Five Key Steps to Managing Your Inventory

Here are five suggestions to use in directing your company’s inventory management efforts. Implement these now and you should see improved inventory turnover by year-end.

  1. Manage inventory as a liability. We learned in Accounting 101 that inventory is treated as an asset when a company prepares its balance sheet. But when managing inventory, treat it as a liability, a big cash-absorber that can cause severe cash flow problems. As you walk through your warehouse or manufacturing areas and see dust-covered excess and obsolete inventory in the back corner, imagine how nice it would be to convert it to cash.The people who do your planning and buying activities need to recognize the inventory implications of their decisions. An effective tool for monitoring the impact of those decisions is a Purchase Commitment Report. This report is developed by adding up the value of your open purchase orders and displaying the totals in monthly buckets. So in June, your report would give you the open order totals for purchased material due in July, August, September, etc.If you compare these totals to your sales projections, you have one element of a good cash flow forecast. Also, if the open order total for a future month exceeds the sales forecast (use cost of goods sold if available), your inventory is going up that month whether you want it to or not. The Purchase Commitment Report gives you information that allows you to avoid bringing in inventory that won’t be needed.
  2. Expect inventory to fill the available space. I’ve walked through hundreds of warehouses in my career. Rarely do I find one that isn’t almost full, or with open space in the racks. Before you decide to add warehouse space, especially “temporary” outside storage, challenge the organization to find a way to not take that step.We did an interesting experiment at Helene Curtis when we needed additional space for manufacturing. We painted a line down the floor of our incoming material warehouse (it was full), and said that all the space on one side of the line (20 percent of the total) was needed for a new production line. Our people accepted the challenge and made the necessary adjustments in planning and execution to free that space up.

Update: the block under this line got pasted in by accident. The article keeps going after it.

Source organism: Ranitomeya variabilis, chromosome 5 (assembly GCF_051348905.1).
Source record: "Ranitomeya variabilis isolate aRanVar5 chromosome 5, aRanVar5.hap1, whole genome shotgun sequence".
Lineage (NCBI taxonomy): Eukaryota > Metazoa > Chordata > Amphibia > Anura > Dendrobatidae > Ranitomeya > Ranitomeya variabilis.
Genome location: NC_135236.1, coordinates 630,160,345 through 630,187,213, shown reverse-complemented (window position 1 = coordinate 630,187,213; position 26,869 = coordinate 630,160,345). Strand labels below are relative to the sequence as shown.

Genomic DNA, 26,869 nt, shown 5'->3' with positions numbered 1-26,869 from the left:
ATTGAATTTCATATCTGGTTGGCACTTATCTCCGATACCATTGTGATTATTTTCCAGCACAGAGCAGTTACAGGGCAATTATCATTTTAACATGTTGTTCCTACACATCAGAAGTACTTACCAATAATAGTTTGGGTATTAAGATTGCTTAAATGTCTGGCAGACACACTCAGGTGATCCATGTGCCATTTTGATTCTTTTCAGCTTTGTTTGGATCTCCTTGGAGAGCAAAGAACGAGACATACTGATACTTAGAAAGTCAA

3. Measure accuracy and velocity. Good inventory management starts with measurements, not software. Record accuracy is a measure of how well your “book” inventory matches the actual count by item and location. If your record accuracy is not at least 95-98 percent, your system is giving your people bad information. If you have Bills of Material and they’re not 99 percent accurate, don’t be surprised when your manufacturing manager complains about not having the parts needed for production. If you rely on physicals to maintain inventory accuracy, consider initiating a cycle account program. You will get much better results.The most common measure of velocity is turnover. Inventory turns are calculated with this equation:
    Turnover = Annual cost of goods sold
    Average inventory in dollars

     

    If you have $1 million of inventory and have $4 million annual cost of goods sold, you’re turning your inventory four times a year (4,000,000/1,000,000). Keep in mind that turn rates vary by industry and type of business.

  4. Reduce cumulative lead times. Your business processes each take a specific amount of time. If you can reduce that time or do more processes in parallel rather than sequentially, you can decrease the total system’s lead time. You should have less inventory in your system as a result. For example, if the purchasing people can reduce the time needed to issue orders to suppliers by two days using e-procurement techniques, two days’ worth of inventory should be permanently eliminated from your process. If new CRM software allows you to ship customer orders in two working days, rather than four, take two more days of inventory out of the business.
  5. People make decisions; systems and data are just enablers. People with the proper training will usually make good inventory decisions. As the company owner or CEO, if you ensure that people understand the principles of inventory management and are trained to use the systems in place, you can begin to raise the bar, lower your inventory and improve cash flow.

Vistage Associate Herb Shields is president of HCS Consulting, based in Northbrook, Ill.

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